Football fans descend on the capital Doha packing tourist spots and festivals as Qatar World Cup 2022 starts on Sunday.
Doha, Qatar – For the past few weeks, a foretaste of what Qatar will look like during the World Cup – set to kick off on Sunday- have been playing out on its streets.
Restaurants are becoming packed and queues at checkouts in supermarkets are getting longer, thanks to football fans who have started to arrive.
World Cup branding has engulfed everything from office buildings to lamp posts and walls.
At the newly opened Lusail Boulevard, children in football jerseys run around while football enthusiasts strolled under a giant canopy of flags of competing nations, making it a field day for Instagram influencers and photographers alike.
One of the key attractions at the boulevard is a giant installation of the World Cup mascot La’eeb pouring out a cup of Arabic coffee.
Families queue up, waiting patiently for their turn to pose for photographs next to the smiling La’eeb.
Celebrations have also kicked off at the popular Corniche area. Families and individuals are walking up and down the coastal promenade – listening to DJs play techno music and enjoying light shows.
The waterfront site will be an important tourist hotspot where daily leisure events will take place throughout the World Cup.
At the country’s top attraction Souq Waqif, shops and restaurants are crammed with people late into the evening. One coffeeshop worker, Athar, says people have queued up outside their small establishment until midnight in the past few days.
“We barely have a chance to take a break. We are serving non-stop,” he says.
Security enhanced, construction ongoing
Police patrols around places like Corniche and Souq Waqif have increased, with roadblocks popping up in the past two weeks.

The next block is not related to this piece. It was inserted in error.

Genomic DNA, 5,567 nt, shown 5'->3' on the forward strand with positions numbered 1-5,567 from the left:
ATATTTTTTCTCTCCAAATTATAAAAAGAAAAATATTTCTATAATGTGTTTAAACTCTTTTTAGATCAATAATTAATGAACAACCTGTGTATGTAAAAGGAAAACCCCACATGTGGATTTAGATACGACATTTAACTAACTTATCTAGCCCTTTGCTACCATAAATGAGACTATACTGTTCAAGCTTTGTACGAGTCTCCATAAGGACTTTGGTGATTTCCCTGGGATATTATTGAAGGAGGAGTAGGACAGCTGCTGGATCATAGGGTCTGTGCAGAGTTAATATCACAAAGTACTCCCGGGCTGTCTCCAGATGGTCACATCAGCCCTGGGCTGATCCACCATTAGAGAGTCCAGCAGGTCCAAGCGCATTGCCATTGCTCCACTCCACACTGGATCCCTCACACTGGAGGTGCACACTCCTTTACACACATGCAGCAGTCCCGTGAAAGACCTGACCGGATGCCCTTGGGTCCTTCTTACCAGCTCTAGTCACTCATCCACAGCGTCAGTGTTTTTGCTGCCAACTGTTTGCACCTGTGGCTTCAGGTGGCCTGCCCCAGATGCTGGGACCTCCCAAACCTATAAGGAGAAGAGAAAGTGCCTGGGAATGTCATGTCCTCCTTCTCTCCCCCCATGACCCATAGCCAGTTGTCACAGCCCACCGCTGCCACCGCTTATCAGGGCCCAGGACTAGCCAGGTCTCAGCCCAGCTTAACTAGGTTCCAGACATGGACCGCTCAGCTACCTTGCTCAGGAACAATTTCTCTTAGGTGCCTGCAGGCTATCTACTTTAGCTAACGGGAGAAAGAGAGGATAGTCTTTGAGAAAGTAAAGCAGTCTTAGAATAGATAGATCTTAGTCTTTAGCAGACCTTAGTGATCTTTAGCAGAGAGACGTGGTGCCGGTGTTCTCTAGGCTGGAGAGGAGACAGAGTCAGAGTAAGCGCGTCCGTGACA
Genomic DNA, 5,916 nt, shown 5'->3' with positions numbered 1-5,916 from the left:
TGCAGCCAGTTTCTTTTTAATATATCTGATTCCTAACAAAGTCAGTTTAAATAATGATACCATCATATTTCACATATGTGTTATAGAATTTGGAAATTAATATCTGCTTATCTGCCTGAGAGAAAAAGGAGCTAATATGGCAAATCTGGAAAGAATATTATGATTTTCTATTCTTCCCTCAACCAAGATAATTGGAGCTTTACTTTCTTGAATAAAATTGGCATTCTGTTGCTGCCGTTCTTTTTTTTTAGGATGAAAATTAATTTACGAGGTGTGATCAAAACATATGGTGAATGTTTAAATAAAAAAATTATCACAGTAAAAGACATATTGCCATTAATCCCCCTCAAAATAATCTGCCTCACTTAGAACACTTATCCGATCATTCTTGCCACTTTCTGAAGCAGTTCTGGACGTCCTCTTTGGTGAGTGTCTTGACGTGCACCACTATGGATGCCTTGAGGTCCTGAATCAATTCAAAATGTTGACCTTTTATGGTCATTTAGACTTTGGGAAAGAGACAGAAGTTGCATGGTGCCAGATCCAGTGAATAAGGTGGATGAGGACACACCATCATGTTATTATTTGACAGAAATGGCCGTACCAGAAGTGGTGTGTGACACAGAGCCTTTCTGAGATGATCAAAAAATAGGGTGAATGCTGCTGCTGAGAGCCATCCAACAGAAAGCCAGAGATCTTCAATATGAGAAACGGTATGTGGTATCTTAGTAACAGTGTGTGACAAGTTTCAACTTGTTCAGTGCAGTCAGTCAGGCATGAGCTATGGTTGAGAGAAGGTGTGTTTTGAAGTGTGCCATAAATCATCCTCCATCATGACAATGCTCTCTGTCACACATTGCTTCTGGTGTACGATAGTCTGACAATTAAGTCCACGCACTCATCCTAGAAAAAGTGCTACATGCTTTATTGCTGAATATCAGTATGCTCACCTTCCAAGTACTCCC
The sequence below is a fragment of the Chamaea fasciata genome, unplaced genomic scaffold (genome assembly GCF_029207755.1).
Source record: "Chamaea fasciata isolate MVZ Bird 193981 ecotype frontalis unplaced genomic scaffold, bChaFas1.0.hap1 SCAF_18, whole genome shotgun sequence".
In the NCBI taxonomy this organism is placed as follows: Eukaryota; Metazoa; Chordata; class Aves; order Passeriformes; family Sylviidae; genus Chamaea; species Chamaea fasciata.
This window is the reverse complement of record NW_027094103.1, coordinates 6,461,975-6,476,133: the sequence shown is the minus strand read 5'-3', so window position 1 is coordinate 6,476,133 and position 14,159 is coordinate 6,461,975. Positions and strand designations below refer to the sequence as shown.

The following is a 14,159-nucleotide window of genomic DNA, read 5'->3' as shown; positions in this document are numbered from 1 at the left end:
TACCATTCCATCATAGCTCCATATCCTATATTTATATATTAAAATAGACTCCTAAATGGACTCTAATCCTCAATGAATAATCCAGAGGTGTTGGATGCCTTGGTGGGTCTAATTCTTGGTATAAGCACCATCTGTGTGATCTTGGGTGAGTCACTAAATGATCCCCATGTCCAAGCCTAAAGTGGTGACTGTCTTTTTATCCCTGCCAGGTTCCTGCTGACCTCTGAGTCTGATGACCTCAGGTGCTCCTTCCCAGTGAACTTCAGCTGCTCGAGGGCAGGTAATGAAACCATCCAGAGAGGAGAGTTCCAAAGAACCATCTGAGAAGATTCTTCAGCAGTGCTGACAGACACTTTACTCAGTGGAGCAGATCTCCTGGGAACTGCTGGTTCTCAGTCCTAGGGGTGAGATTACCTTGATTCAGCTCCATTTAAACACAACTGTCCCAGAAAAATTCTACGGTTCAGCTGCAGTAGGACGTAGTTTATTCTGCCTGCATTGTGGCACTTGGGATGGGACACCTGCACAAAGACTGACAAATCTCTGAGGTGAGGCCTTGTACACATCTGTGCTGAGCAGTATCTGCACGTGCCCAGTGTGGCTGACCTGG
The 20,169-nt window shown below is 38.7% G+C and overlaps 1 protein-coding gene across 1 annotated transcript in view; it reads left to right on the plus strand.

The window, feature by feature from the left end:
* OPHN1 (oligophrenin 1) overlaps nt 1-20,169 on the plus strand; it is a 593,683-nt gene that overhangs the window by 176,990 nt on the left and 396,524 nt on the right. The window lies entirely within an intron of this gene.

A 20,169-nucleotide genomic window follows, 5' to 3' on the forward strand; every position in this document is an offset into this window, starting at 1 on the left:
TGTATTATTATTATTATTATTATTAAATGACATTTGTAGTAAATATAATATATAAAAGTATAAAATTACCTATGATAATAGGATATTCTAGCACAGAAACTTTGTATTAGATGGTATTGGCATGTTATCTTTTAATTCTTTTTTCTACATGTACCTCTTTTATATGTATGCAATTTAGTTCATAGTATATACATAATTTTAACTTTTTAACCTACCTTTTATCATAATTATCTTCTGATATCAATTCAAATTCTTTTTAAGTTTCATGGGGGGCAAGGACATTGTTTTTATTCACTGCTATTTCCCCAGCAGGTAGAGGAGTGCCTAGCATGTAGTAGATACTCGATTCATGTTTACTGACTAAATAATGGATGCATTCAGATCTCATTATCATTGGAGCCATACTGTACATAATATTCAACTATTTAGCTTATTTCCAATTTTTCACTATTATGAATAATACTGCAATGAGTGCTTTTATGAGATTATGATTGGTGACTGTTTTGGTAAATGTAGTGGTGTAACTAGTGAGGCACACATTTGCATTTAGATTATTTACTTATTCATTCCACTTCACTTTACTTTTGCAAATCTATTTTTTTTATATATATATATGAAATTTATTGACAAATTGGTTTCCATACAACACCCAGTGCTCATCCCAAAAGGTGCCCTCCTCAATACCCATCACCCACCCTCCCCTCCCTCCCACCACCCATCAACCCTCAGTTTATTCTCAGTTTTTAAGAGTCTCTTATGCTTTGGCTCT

The Corniche has been pedestrianised, with no private vehicles allowed until December 19, the day after the final.
Barricades around metro stations are visible in an obvious attempt to better manage crowd lineups.
The underground network is likely to be the primary mode of transportation for more than a million visitors expected in the country – free for all Hayya Card holders.
Amid more security and transport bottlenecks, congestion on roads has also increased.
Ahmed Nasir, a 30-year-old resident told Al Jazeera it takes him “double the time” to reach his office by car making it more expensive, and has therefore switched to using the metro in recent days.
Construction workers can still be seen working for most hours of the day. Some buildings still look far from being completed.
At some sites, FIFA branding seems to be serving a double purpose – concealing unfinished construction sites, while simultaneously promoting the 29-day-long event.
Ismael Cadus, a teacher at Qatar Foundation, said the World Cup was not just a proud occasion for Qatar, but the entire region.
“Football fans will now get acquainted with Arab culture. This is not a moment of pride just for Qatar, but across the Arab world,” he told Al Jazeera.